The Pope’s new representative to the United States says the youth of the country’s Catholic Church are a beacon of hope to the rest of the Catholic world, especially Europe.
“It is very exciting,” Archbishop Carlo Maria Viganò told CNA on Nov. 3.
“I know the United States is the greatest country in many ways, but also from the Church point of view, because there are many young religious institutions and many young people. Europe has become an ‘old continent,’ but the United States has a youth that is brilliant and enthusiastic. I hope to be able to work with them in my new position,” he said.
Archbishop Viganò will take up his new post as the papal nuncio to the United States on Saturday, Nov. 12. Two days later, he will meet with the country’s bishops at their fall assembly in Baltimore.
Although he has visited the U.S. on several occasions previously, he says he is very eager to learn more about his new homeland, where “there are many communities forming one nation.” On a practical level, Archbishop Viganò realizes this will mean a lot of travel, but he sees it as “a great occasion to know the country.”
Until recently, the 70-year-old Italian was the second person in charge at the Governatorate of the Vatican City. That body is in charge of many of the City State’s departments such as its police service, observatory, museums, post office and tourist information service.
In his new post, Archbishop Viganò succeeds Archbishop Pietro Sambi, who died this past July.
One of his key tasks will be to report back to the Vatican’s Secretariat of State on the latest developments in the U.S. presidential race, and in particular, on matters “regarding protecting moral values and the values of life, the protection of life.”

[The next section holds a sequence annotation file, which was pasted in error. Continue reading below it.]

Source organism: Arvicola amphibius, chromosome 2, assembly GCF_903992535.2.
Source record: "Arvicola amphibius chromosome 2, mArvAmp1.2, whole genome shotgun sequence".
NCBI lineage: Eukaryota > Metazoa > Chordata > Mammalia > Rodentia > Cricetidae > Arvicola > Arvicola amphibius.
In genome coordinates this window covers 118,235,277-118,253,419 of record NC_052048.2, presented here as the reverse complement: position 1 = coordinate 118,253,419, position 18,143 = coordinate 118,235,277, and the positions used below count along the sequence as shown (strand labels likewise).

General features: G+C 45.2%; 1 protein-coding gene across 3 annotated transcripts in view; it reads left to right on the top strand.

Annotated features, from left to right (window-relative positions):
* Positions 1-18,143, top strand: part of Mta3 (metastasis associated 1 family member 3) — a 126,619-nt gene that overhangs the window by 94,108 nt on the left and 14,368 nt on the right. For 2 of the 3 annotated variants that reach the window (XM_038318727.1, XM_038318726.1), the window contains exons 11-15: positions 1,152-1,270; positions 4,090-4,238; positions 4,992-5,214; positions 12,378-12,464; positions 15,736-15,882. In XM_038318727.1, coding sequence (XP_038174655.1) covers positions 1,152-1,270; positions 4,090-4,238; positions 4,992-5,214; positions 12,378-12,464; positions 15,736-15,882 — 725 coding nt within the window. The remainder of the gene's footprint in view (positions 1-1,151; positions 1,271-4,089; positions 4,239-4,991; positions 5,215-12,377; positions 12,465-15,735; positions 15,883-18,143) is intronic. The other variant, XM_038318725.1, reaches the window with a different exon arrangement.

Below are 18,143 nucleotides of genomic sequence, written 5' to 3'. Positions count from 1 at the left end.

Archbishop Viganò says he is heartened by recent moves in certain U.S. states to further protect unborn children. He calls those initiatives “an important sign for the entire world” and a “real hope for Europe.” It’s la moda (the fashion), he says as he explains his hope for Europe, adding, it “usually follows in the steps of the United States.”
Last week, the chairman of the U.S. bishops’ Committee on Religious Freedom, Bishop William E. Lori, warned in testimony before Congress that religious freedom in America is being threatened by several actions taken by the Obama administration. As an example, he cited the U.S. Department of Health and Human Services’ requirement that nearly all private health insurance plans cover sterilization and contraception, including some that cause early abortion.
Archbishop Viganò says he is still getting up to speed on the issue but has been “deeply surprised” to learn of these developments.
“I know that all the ideals of the American dream are really founded in freedom and the first value is the freedom of conscience – you never have to go against what your conscience is dictating to you.”
He gives the example of a doctor being obliged to perform medical procedures against his or her conscience, describing such a suggestion as “nonsense” that is “not solely against Christianity - it is against humanity.”
Interestingly, one thing that excites him about his new position is the reputation of the U.S. as a leader in science and technology. “Science has a great appeal to me, a great interest,” he explains. He is particularly interested in the dialogue between faith and science and believes that science can lead people to God.
Ahead of his departure for the States, the U.S. Embassy to the Holy See hosted a reception on Nov. 3 to wish Archbishop Viganò well in his new appointment.
“We are here tonight to congratulate and celebrate our new nuncio to the United States and so we wish him well,” said Ambassador Miguel Díaz to CNA. “We know Archbishop Viganò will represent the Holy Father and the Holy See well in the United States,” he said.
Archbishop Carlo Mario Viganò is a native of the town of Varese in the northern Italian region of Lombardy. He was ordained a priest in 1968 and entered the Holy See’s diplomatic service in 1973. Since then he has served in diplomatic missions to Iraq, the United Kingdom and the Council of Europe in Strasbourg, France. He was nuncio to Nigeria between 1992 and 1998. He also worked in the Vatican’s Secretariat of State from 1978 to 1989. He speaks Italian, English, Spanish and French.